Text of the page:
Ministers of Environment and Energy of the fifteen countries of the Economic Community of West African States (ECOWAS) have adopted in February 2020 in Burkina Faso, regulations to introduce cleaner fuels and vehicles in the West African region. This initiative will reduce the level of air pollution in cities in the region.
The governments of the fifteen countries of the Economic Community of West African States (ECOWAS) are beginning to respond to their populations’ cry of desperation. In February 2020 in Ouagadougou, the capital of Burkina Faso, the environment and energy ministers of these countries adopted a set of regulations. These aim to introduce cleaner fuels and vehicles in the West African region.
For decades, communities in ECOWAS countries have been suffering from the negative effects on their health of inhaling toxic fumes. This is due to increasing levels of air pollution in cities. With a population of nearly 400 million, West Africa has one of the fastest growing car fleets in the world. The majority of vehicle imports into the region are second-hand vehicles and the fuel used is generally of poor quality. In 2016 Onitsha, a city in Nigeria, was designated by the World Health Organization (WHO) as the most polluted city in the world in terms of fine particles, which are very harmful to the lungs.
The standards adopted by the Ministers of Environment and Energy of the ECOWAS countries therefore mark an important step in the reduction of air pollution in the region. They are the culmination of several years of work by the United Nations Environment Programme (UNEP).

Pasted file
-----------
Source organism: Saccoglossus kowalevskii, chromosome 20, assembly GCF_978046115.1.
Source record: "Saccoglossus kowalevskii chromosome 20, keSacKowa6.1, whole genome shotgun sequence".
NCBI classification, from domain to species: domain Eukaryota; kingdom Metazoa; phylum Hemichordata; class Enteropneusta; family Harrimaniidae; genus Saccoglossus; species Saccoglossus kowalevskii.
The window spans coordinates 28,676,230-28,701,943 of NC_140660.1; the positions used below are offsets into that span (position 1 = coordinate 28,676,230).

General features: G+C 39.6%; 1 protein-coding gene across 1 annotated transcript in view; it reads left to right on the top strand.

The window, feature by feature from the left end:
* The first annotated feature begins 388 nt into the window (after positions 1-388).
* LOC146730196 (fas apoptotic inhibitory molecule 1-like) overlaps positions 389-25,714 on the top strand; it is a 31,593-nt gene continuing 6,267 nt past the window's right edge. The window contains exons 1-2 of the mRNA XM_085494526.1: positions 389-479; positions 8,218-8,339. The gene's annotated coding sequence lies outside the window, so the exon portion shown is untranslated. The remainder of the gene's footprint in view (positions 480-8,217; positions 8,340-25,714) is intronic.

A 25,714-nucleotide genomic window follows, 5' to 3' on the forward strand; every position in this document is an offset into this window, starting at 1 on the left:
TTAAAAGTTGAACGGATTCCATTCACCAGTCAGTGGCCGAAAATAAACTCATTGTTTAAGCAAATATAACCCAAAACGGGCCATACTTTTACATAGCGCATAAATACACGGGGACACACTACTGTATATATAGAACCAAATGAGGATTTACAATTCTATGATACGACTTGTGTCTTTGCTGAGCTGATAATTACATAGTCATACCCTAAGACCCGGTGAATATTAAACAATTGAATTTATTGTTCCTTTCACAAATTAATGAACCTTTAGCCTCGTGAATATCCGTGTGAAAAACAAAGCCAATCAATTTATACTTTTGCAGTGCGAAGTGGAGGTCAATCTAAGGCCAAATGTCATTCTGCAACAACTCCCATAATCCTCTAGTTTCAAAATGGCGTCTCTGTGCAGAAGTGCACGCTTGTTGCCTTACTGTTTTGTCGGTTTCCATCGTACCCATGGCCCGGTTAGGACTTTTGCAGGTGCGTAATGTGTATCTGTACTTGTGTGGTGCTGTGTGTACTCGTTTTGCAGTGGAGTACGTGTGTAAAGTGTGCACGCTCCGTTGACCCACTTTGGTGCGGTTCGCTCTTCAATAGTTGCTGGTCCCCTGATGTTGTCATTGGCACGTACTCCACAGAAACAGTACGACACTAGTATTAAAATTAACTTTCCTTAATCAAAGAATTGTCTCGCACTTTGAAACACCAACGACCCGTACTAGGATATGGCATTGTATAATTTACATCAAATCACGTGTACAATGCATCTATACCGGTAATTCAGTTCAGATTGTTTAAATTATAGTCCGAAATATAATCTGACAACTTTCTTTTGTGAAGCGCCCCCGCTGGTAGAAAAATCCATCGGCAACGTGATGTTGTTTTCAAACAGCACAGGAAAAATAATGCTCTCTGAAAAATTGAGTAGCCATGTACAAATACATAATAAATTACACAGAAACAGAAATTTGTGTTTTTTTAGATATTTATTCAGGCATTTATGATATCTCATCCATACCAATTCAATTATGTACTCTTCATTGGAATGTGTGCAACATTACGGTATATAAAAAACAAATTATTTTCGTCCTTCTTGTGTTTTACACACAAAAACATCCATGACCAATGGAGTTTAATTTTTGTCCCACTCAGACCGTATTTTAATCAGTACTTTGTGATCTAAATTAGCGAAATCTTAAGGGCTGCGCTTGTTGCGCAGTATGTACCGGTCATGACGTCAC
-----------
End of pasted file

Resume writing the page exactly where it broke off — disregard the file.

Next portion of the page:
The regulations adopted by the ECOWAS countries
From January 1, 2021, all fuels imported by ECOWAS countries will have to have a standard of 50 parts per million (ppm) sulphur for petrol and diesel. Currently, some countries in the region still have fuel standards that allow diesel fuels up to 10,000 ppm to be imported.
Local refineries have until January 1, 2025, to upgrade their operations to meet the new requirements and comply with other fuel parameters, including benzene and manganese. These new standards will improve air quality in the region. Only 20% of the region’s fuel needs are currently refined locally, while 80% is imported.
In addition, all imported vehicles, both new and used, as well as petrol and diesel, will have to comply with a minimum EURO 4/IV vehicle emission standard from January 1, 2021. It is a European standard which aims to standardise and reduce the pollutant emissions of vehicles. An age limit of 10 years for second-hand vehicles has also been agreed, with a recommended age limit of 5 years for light commercial vehicles. A plan to improve the fuel efficiency of imported vehicles was also adopted. The goal is to double the efficiency of the vehicle fleet from an average of eight litres per 100 kilometres today to 4.2 litres per 100 kilometres by 2030. An intermediate target of five litres per 100 kilometres by 2025 was also agreed by the ECOWAS authorities.
The roadmap on vehicle fuel efficiency also includes proposals to introduce fiscal incentives to attract low- or non-polluting vehicles to the region, measures to promote electric vehicles and a new harmonised label for newly imported vehicles indicating the vehicle’s fuel efficiency and carbon dioxide emissions. The aim is thus to raise consumer awareness.
These decisions will be submitted to a Council of Ministers to be held in June 2020 for formal adoption. Once adopted, the legally binding regulations will enter into force no later than January 1, 2021.